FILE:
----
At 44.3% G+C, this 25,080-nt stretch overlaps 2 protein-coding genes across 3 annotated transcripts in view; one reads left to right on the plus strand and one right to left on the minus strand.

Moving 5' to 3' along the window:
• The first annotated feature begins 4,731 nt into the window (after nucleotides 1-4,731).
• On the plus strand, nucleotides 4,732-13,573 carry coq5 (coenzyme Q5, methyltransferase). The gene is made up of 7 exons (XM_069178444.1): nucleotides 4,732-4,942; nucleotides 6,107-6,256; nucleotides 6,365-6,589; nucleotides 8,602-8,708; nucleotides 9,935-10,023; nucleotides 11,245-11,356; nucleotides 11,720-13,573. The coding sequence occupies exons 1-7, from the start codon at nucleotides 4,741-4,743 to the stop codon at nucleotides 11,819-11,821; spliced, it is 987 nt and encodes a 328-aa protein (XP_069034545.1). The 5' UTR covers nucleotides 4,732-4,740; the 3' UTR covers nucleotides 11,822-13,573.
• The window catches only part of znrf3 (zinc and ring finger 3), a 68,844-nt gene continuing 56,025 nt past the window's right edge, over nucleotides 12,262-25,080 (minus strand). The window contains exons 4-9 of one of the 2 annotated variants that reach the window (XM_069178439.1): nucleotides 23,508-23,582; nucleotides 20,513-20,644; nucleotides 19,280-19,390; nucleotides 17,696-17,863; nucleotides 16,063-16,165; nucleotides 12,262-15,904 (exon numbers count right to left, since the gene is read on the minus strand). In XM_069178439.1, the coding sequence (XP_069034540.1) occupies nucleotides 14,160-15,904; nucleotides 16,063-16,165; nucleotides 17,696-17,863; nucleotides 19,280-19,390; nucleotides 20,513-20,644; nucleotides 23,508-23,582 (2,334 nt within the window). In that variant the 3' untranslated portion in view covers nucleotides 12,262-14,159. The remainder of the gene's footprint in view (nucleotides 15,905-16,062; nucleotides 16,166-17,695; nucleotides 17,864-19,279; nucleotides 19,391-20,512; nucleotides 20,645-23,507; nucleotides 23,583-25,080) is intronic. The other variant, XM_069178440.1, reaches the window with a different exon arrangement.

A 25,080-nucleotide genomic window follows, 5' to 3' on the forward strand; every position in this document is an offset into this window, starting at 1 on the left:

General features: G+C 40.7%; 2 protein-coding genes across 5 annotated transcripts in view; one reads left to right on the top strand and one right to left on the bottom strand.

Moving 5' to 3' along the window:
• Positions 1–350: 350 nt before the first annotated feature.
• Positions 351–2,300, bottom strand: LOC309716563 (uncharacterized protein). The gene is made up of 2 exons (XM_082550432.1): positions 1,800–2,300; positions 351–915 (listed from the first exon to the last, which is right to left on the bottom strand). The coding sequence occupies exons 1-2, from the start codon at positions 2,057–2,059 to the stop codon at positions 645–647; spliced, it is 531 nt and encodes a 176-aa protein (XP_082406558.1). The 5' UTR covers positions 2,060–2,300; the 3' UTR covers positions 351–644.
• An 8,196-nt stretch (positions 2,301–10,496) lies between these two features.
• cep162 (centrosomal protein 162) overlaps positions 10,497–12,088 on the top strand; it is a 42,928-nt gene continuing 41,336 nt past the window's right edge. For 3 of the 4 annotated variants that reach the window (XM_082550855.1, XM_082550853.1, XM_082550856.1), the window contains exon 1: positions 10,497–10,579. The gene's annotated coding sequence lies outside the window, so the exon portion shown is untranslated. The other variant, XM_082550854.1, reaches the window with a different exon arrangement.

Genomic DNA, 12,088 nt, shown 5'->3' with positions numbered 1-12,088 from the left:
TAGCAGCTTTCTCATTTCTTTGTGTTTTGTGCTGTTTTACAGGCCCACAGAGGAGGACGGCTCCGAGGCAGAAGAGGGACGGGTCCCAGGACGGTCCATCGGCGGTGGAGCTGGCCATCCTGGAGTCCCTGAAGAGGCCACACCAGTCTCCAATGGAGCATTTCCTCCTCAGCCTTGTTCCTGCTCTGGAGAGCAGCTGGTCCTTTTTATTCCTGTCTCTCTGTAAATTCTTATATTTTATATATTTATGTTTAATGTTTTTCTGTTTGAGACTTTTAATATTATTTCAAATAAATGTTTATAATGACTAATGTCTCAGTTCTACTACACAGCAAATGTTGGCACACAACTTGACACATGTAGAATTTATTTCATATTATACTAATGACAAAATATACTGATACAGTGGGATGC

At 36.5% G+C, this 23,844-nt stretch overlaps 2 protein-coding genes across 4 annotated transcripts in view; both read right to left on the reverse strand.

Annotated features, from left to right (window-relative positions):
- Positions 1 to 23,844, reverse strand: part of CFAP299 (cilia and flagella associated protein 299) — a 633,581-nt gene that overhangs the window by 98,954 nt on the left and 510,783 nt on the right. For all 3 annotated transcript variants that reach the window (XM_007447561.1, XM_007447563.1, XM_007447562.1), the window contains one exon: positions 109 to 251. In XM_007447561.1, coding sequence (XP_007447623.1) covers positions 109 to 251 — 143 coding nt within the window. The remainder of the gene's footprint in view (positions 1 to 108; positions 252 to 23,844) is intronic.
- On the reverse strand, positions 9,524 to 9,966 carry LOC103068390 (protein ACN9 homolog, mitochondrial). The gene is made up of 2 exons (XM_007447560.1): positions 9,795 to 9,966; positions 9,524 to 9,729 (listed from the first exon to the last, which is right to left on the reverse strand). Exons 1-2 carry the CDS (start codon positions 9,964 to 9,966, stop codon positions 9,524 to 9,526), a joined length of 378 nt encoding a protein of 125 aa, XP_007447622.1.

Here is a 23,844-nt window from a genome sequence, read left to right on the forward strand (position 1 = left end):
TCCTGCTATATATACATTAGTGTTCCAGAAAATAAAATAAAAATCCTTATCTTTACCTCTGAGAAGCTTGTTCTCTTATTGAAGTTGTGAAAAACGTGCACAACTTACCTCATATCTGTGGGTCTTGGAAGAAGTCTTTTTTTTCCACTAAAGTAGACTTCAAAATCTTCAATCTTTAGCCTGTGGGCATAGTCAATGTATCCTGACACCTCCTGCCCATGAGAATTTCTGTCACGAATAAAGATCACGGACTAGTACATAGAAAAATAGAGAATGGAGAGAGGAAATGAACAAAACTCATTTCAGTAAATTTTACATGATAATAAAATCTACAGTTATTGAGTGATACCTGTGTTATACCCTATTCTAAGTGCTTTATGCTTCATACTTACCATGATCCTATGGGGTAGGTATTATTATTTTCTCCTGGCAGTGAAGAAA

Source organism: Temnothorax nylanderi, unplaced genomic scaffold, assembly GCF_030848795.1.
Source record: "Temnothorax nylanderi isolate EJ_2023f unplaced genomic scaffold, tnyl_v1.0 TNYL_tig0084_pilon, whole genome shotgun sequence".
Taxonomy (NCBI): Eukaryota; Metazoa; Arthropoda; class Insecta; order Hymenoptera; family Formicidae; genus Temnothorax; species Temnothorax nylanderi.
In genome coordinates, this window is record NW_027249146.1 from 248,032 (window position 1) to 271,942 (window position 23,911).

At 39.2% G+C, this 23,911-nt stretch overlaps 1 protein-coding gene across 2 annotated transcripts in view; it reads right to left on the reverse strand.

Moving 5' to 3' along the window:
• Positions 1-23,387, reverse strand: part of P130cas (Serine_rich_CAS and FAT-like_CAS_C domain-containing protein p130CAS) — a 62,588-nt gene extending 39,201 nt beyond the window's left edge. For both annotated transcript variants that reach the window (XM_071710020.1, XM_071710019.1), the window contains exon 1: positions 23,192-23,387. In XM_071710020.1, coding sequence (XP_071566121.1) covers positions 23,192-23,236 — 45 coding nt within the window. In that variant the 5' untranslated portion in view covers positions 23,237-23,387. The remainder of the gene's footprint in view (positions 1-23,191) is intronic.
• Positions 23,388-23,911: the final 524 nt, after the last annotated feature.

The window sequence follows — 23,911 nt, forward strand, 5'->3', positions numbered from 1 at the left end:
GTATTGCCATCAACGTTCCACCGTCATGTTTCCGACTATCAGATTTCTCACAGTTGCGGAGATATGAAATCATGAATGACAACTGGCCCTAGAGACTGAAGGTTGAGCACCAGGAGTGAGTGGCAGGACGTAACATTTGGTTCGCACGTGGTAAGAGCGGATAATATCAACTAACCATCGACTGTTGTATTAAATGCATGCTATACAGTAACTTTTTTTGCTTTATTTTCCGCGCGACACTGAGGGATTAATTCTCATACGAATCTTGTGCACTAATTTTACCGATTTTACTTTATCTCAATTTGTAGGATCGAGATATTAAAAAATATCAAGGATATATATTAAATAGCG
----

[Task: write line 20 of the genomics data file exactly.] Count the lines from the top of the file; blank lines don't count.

TCCTGCTATATATACATTAGTGTTCCAGAAAATAAAATAAAAATCCTTATCTTTACCTCTGAGAAGCTTGTTCTCTTATTGAAGTTGTGAAAAACGTGCACAACTTACCTCATATCTGTGGGTCTTGGAAGAAGTCTTTTTTTTCCACTAAAGTAGACTTCAAAATCTTCAATCTTTAGCCTGTGGGCATAGTCAATGTATCCTGACACCTCCTGCCCATGAGAATTTCTGTCACGAATAAAGATCACGGACTAGTACATAGAAAAATAGAGAATGGAGAGAGGAAATGAACAAAACTCATTTCAGTAAATTTTACATGATAATAAAATCTACAGTTATTGAGTGATACCTGTGTTATACCCTATTCTAAGTGCTTTATGCTTCATACTTACCATGATCCTATGGGGTAGGTATTATTATTTTCTCCTGGCAGTGAAGAAA